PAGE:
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The ship Disarmed.

The following entry was made in the log book August 2, 1865, the Shenandoah being then off the coast of Mexico: ‘Having received by the bark Barraconta the sad intelligence of the overthrow of the Confederate government, all attempts to destroy shipping or property of the United States will cease from this date, in accordance with which First Lieutenant W. C. Whittle received the order from the commander to strike below the battery and disarm the ship and crew.’

The next step was to seek asylum with some strong nation, strong enough to maintain the ruling of the law of nations, and resist any demand for our surrender to our enemies, so that we might have a full and fair trial.

Writing of that critical time, Captain Waddell wrote:

My own life had been chequered, and I was tutored to disappointments. The intelligence of the issue of the fearful struggle cast a deep stillness over the ship's company, and would have occupied all my reflection, had not a responsibility of the highest order rested upon me—as to the course I should pursue, which involved not only my personal honor, but the honor of that flag entrusted to me, which had thus far been triumphant. I determined to run the ship for a European port—which involved a distance of 17,000 miles—a long gauntlet to run and escape. But why should I not succeed in baffling observation and pursuit? The ship had up to that time traversed 40,000 miles without accident.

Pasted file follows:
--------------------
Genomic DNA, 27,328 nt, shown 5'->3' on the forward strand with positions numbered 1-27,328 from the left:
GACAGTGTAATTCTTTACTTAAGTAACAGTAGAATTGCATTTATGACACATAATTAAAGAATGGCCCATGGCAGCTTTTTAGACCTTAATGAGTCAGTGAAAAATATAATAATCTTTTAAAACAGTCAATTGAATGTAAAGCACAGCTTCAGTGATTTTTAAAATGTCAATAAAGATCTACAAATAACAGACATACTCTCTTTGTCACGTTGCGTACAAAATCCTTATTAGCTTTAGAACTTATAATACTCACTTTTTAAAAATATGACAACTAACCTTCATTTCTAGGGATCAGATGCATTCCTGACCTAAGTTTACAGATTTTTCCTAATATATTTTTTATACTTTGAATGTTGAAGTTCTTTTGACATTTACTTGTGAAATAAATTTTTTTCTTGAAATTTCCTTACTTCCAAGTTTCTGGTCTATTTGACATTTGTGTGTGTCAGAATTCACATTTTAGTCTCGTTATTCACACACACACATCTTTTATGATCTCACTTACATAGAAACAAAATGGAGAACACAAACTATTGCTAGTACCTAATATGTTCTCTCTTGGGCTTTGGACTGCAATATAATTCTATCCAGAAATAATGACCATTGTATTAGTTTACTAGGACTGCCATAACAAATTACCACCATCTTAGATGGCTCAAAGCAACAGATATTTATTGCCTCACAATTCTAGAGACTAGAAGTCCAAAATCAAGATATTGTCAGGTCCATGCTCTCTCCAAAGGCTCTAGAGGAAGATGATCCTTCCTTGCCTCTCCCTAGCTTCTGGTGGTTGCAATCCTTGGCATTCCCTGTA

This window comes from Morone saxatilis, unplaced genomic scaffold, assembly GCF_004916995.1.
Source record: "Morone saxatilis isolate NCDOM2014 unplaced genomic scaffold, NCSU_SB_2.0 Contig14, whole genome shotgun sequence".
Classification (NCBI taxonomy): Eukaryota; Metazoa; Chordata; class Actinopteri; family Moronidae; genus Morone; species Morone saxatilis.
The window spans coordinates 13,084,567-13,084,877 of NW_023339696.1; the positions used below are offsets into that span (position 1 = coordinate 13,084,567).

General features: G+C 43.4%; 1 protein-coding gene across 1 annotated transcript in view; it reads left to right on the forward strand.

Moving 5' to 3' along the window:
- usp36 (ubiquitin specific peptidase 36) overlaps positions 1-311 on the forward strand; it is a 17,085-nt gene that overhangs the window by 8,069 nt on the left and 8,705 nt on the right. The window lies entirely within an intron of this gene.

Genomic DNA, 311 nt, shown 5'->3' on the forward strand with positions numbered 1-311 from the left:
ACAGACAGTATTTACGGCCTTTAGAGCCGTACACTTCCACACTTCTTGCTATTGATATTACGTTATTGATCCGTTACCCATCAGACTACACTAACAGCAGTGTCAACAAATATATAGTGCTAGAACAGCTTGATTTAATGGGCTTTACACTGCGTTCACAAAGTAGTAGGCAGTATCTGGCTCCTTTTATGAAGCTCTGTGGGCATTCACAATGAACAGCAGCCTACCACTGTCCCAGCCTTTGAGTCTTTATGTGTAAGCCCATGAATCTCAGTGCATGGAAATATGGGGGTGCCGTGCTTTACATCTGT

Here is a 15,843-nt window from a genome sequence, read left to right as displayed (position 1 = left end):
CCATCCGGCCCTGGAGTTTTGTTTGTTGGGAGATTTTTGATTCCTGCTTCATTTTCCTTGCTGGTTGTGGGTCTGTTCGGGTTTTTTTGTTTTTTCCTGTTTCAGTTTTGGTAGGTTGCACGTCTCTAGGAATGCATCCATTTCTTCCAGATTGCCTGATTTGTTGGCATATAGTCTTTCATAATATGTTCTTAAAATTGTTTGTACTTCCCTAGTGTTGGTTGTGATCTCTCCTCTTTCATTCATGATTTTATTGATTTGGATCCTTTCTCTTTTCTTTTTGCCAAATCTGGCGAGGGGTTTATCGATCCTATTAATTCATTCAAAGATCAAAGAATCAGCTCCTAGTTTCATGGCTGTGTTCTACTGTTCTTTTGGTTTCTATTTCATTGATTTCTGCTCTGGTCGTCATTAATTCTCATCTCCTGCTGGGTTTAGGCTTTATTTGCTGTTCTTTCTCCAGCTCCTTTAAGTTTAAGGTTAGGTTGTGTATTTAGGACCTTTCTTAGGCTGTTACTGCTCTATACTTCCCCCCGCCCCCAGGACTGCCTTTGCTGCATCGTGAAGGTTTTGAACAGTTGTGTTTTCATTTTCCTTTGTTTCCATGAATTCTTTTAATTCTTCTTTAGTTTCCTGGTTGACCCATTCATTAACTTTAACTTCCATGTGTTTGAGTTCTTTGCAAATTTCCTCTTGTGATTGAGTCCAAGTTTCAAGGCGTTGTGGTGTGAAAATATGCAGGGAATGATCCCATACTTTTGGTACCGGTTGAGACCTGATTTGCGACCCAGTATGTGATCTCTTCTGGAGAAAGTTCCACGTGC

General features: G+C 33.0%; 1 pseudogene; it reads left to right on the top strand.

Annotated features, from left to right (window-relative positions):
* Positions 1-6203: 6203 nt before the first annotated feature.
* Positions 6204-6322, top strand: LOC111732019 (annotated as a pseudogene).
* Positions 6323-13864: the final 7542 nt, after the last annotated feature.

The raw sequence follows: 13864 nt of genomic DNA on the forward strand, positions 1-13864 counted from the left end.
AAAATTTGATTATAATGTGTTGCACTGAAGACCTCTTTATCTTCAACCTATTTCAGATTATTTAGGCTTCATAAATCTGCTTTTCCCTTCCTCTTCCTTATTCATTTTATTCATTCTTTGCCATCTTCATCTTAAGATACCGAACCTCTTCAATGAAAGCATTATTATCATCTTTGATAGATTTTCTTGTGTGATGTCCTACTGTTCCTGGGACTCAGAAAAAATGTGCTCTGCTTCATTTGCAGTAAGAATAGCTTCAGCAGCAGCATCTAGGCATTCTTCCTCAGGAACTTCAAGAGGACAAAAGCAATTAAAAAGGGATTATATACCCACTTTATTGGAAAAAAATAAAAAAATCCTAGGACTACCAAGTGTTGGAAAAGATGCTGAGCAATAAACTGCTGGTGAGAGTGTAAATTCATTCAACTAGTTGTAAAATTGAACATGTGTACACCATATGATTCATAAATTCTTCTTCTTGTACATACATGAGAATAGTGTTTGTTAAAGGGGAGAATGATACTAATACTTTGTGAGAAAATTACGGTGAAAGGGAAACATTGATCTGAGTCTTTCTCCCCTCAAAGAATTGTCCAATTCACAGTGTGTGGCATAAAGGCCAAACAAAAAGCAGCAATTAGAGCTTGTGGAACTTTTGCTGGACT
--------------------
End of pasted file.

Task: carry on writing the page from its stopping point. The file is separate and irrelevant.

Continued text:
I considered it due to the honor of all concerned to avoid anything that had a show of dread—under the severe trial imposed upon me, that such was my duty as a man and an officer, in whose hands was placed the honor of my country's flag and the welfare of my command.

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